There were also much higher-than-average numbers of white-breasted nuthatches (194), downy woodpecker (52), and red-tailed hawk (9). Two notable species that are rarely found on the count were a single hooded merganser and seven common mergansers. As for winter finches, nine species were tallied: evening grosbeak (69), pine grosbeak (12), purple finch (19), common redpoll (537), hoary redpoll (1), red crossbill (84), white-winged crossbill (133), pine siskin (135), and American goldfinch (727). Last year, only 17 goldfinches were spotted. This nomadic species’ movements in winter are closely tied to wild food supply. An abundance of tree seeds, including birch, probably explains their abundance this year. Completely absent on last year’s count were hoary redpoll, purple finch, and both crossbill species.  

Two species that showed up in very low numbers this year were blue jays and mourning doves. The 95 jays counted was well below the 10-year average of 282. Only two mourning doves put in appearance. This species has been recorded on every count since 1995 with a 10-year average of 7.3 and a count high of 93.

Two birds that were missed entirely on the count were Canada jay and black-backed woodpecker. This northern woodpecker used to be found nearly every year but has only been recorded three times over the past 10 years. The Canada jay, too, used to be found annually. As its range retreats northward as a result most likely of climate change, this iconic species has only been seen four times on the count in the past 10 years.

            The species totals for the Petroglyph Count are as follows: hooded merganser (1), common merganser (7), ruffed grouse 36, wild turkey (18), rock pigeon (156), mourning dove (2), herring gull (1), common loon (4), golden eagle (1), bald eagle (2), red-tailed hawk (9), barred owl (9), downy woodpecker (52), hairy woodpecker (72), pileated woodpecker (27), northern shrike (1), blue jay (95), American crow (15), common raven (106), black-capped chickadee (1024), red-breasted nuthatch (177), white-breasted nuthatch (194), brown creeper (21), winter wren (5), golden-crowned kinglet (12), hermit thrush (1), American robin (3), European starling (28), bohemian waxwing (16), evening grosbeak (69), pine grosbeak (12), purple finch (19), common redpoll (537), hoary redpoll (1), red crossbill (84), white-winged crossbill (133), pine siskin (135), American goldfinch (727), snow bunting (1), American tree sparrow (35), and dark-eyed junco (81).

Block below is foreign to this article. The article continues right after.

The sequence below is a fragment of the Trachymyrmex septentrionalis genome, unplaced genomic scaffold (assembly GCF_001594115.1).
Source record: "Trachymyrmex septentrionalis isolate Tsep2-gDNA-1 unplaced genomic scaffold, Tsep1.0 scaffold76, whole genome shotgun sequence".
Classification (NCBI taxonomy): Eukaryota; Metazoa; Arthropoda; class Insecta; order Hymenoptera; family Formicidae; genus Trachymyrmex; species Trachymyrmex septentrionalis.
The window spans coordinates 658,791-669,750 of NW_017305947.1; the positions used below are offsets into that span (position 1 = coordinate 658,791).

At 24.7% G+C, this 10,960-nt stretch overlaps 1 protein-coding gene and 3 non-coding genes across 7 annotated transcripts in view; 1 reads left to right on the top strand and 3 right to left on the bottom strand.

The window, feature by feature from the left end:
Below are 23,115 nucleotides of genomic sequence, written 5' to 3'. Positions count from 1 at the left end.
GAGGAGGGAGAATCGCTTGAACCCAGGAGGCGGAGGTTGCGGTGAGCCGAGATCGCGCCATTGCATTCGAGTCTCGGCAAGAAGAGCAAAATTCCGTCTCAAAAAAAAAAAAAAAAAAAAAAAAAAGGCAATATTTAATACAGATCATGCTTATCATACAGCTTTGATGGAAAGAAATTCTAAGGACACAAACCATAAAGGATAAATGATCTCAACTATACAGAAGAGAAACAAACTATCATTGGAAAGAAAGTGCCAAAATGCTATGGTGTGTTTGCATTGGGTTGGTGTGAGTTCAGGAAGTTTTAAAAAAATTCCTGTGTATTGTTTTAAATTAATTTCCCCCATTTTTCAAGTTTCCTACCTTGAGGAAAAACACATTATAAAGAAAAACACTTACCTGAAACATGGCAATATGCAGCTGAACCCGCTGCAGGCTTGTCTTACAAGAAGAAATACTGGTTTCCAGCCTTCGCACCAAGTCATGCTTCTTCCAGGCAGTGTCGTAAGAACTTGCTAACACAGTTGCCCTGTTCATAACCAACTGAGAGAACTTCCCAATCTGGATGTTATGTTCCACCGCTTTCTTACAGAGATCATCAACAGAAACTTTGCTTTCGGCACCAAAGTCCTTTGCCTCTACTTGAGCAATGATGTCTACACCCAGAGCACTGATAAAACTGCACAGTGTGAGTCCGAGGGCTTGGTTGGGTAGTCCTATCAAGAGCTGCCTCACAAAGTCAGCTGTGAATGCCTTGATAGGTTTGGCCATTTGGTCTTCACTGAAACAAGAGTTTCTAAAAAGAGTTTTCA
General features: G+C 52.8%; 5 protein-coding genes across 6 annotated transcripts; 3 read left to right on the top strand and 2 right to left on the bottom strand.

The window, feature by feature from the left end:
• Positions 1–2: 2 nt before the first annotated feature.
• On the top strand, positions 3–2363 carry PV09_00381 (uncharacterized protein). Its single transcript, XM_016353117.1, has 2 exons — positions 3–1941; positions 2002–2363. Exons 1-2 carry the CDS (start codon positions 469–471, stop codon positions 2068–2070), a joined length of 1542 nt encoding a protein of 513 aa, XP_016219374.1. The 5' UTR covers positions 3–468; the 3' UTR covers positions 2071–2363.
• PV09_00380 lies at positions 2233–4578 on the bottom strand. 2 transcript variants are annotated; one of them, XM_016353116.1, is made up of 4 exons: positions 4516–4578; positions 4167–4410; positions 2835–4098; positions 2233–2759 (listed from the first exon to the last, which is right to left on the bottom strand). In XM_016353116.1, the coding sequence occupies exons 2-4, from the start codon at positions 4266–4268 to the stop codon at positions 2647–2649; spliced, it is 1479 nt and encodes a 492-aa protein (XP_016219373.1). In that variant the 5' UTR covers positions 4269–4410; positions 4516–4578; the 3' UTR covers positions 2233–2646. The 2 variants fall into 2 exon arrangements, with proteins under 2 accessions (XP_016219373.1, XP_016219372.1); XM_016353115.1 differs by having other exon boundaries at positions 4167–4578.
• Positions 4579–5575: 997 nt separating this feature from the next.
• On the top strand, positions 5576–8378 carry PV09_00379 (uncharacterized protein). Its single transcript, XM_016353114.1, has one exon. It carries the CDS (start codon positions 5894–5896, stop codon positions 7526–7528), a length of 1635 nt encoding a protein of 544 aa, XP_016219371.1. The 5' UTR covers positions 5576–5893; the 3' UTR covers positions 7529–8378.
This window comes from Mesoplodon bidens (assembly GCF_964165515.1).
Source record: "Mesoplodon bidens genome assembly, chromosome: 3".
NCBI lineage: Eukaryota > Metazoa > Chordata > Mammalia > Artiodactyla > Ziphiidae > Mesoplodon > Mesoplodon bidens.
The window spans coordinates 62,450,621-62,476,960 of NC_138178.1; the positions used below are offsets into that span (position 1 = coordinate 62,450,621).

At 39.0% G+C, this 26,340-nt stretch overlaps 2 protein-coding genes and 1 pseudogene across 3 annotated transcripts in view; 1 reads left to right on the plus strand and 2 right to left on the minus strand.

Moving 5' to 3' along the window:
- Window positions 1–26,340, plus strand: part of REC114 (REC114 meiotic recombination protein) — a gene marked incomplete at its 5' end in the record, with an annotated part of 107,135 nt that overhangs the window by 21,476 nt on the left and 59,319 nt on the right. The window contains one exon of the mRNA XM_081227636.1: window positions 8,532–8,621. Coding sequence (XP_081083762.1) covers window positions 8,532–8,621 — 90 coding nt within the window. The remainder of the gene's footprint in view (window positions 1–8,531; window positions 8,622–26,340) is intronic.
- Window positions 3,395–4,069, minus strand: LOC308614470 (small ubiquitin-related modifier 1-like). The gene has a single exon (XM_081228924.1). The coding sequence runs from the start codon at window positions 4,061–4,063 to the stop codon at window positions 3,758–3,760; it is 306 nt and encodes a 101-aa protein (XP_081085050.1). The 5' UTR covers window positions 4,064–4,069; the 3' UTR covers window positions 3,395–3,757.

To see a map of the count circle, which is centred on Petroglyphs Provincial Park, go to  


ALARM:  In a report published Jan. 10 by the EU’s Copernicus Climate Change Service, last year was the world’s fifth hottest on record. Levels of planet-warming carbon dioxide (see tracker below) and methane in the atmosphere also hit new highs in 2021. The report also stated that the last seven years were the world’s warmest “by a clear margin” in records dating back to 1850. The hottest years on record were 2020 and 2016.

In Peterborough, 8 of 12 months in 2021 were warmer than the 1971-2000 normal. In fact, this same 2:1 ratio of warmer-than-average vs cooler-than-average months is true for the past 11 years. Among the warmest months in 2021 in Peterborough were January (3.3 C warmer), November (5 C warmer), and December (4 C warmer). None of the three cooler-than-average months were more than 0.8 C cooler.

My archive of monthly mean temperatures for 2020 and 2021. Source: Daily Data Report – Environment and Natural Resources Canada (See )

CO2: A key measure of how much climate progress the world is making is the amount of carbon dioxide (CO2) in parts per million (ppm) in the atmosphere and whether it is rising. The pre-industrial level was 280 ppm and the highest level deemed safe is 350 ppm. The graphic below shows the alarming current readings.

TAKE ACTION: To see a list of ways YOU can take climate action, go to and click on an ACTION button.

Drew Monkman

I am a retired teacher, naturalist and writer with a love for all aspects of the natural world, especially as they relate to seasonal change.